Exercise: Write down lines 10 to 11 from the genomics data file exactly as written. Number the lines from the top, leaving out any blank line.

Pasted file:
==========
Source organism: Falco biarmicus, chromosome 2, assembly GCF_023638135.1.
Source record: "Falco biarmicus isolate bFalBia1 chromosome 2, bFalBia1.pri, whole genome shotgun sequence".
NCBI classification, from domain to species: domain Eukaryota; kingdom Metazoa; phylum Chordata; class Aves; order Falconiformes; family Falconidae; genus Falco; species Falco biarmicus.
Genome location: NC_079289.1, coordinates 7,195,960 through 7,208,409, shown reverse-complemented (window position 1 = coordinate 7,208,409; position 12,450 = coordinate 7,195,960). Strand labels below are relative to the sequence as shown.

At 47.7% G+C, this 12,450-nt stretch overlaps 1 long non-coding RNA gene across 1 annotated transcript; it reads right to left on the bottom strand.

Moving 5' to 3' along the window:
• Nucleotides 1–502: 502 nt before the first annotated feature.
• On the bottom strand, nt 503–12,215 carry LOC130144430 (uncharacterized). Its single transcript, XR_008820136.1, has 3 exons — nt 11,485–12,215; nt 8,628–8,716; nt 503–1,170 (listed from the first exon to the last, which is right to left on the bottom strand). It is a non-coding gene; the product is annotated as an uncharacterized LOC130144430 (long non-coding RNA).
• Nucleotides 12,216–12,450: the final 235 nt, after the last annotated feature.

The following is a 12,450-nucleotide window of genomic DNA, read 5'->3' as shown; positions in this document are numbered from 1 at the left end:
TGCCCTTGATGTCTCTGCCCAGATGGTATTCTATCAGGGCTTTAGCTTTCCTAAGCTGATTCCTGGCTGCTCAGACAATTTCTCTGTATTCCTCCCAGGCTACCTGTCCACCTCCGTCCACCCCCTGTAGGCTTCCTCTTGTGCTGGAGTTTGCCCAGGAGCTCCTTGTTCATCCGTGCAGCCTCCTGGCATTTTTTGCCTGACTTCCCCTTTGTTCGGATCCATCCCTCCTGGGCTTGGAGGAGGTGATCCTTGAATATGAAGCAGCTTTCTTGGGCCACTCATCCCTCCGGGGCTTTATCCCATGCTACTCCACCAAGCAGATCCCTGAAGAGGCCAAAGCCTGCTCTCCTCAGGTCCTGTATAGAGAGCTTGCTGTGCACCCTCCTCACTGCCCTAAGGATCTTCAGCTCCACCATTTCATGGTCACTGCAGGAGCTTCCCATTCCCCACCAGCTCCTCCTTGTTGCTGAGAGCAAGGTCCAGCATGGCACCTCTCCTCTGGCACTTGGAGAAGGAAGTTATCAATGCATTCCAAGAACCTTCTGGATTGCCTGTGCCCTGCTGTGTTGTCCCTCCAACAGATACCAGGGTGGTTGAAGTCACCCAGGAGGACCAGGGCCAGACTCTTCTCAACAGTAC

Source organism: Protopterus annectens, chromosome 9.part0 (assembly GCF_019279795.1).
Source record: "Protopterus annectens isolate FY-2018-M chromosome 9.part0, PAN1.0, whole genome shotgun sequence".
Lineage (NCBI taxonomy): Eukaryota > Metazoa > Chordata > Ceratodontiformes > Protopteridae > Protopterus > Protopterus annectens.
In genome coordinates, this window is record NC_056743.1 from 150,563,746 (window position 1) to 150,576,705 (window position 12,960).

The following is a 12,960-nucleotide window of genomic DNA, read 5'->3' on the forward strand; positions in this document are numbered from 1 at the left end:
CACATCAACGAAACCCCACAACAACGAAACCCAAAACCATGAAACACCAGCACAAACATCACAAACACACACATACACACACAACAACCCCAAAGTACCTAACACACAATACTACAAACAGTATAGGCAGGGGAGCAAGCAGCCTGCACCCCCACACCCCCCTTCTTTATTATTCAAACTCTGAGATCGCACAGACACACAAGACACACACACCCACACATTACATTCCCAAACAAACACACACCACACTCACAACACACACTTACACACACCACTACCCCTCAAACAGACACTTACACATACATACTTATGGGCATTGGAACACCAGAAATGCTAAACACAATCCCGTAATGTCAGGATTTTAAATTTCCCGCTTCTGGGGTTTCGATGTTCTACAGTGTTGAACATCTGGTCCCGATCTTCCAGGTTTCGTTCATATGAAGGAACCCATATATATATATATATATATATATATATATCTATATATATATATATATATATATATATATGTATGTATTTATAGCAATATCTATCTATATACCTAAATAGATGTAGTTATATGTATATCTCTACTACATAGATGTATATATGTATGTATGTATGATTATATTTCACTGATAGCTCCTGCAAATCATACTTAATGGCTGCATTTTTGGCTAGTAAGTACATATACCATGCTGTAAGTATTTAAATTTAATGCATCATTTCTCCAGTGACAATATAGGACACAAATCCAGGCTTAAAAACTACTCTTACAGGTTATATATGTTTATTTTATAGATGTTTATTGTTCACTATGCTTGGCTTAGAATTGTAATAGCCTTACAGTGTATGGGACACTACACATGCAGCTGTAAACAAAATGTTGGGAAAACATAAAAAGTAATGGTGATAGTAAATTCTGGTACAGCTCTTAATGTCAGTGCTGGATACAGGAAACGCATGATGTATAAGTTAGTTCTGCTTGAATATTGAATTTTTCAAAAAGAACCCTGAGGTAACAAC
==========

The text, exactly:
The following is a 12,450-nucleotide window of genomic DNA, read 5'->3' as shown; positions in this document are numbered from 1 at the left end:
TGCCCTTGATGTCTCTGCCCAGATGGTATTCTATCAGGGCTTTAGCTTTCCTAAGCTGATTCCTGGCTGCTCAGACAATTTCTCTGTATTCCTCCCAGGCTACCTGTCCACCTCCGTCCACCCCCTGTAGGCTTCCTCTTGTGCTGGAGTTTGCCCAGGAGCTCCTTGTTCATCCGTGCAGCCTCCTGGCATTTTTTGCCTGACTTCCCCTTTGTTCGGATCCATCCCTCCTGGGCTTGGAGGAGGTGATCCTTGAATATGAAGCAGCTTTCTTGGGCCACTCATCCCTCCGGGGCTTTATCCCATGCTACTCCACCAAGCAGATCCCTGAAGAGGCCAAAGCCTGCTCTCCTCAGGTCCTGTATAGAGAGCTTGCTGTGCACCCTCCTCACTGCCCTAAGGATCTTCAGCTCCACCATTTCATGGTCACTGCAGGAGCTTCCCATTCCCCACCAGCTCCTCCTTGTTGCTGAGAGCAAGGTCCAGCATGGCACCTCTCCTCTGGCACTTGGAGAAGGAAGTTATCAATGCATTCCAAGAACCTTCTGGATTGCCTGTGCCCTGCTGTGTTGTCCCTCCAACAGATACCAGGGTGGTTGAAGTCACCCAGGAGGACCAGGGCCAGACTCTTCTCAACAGTAC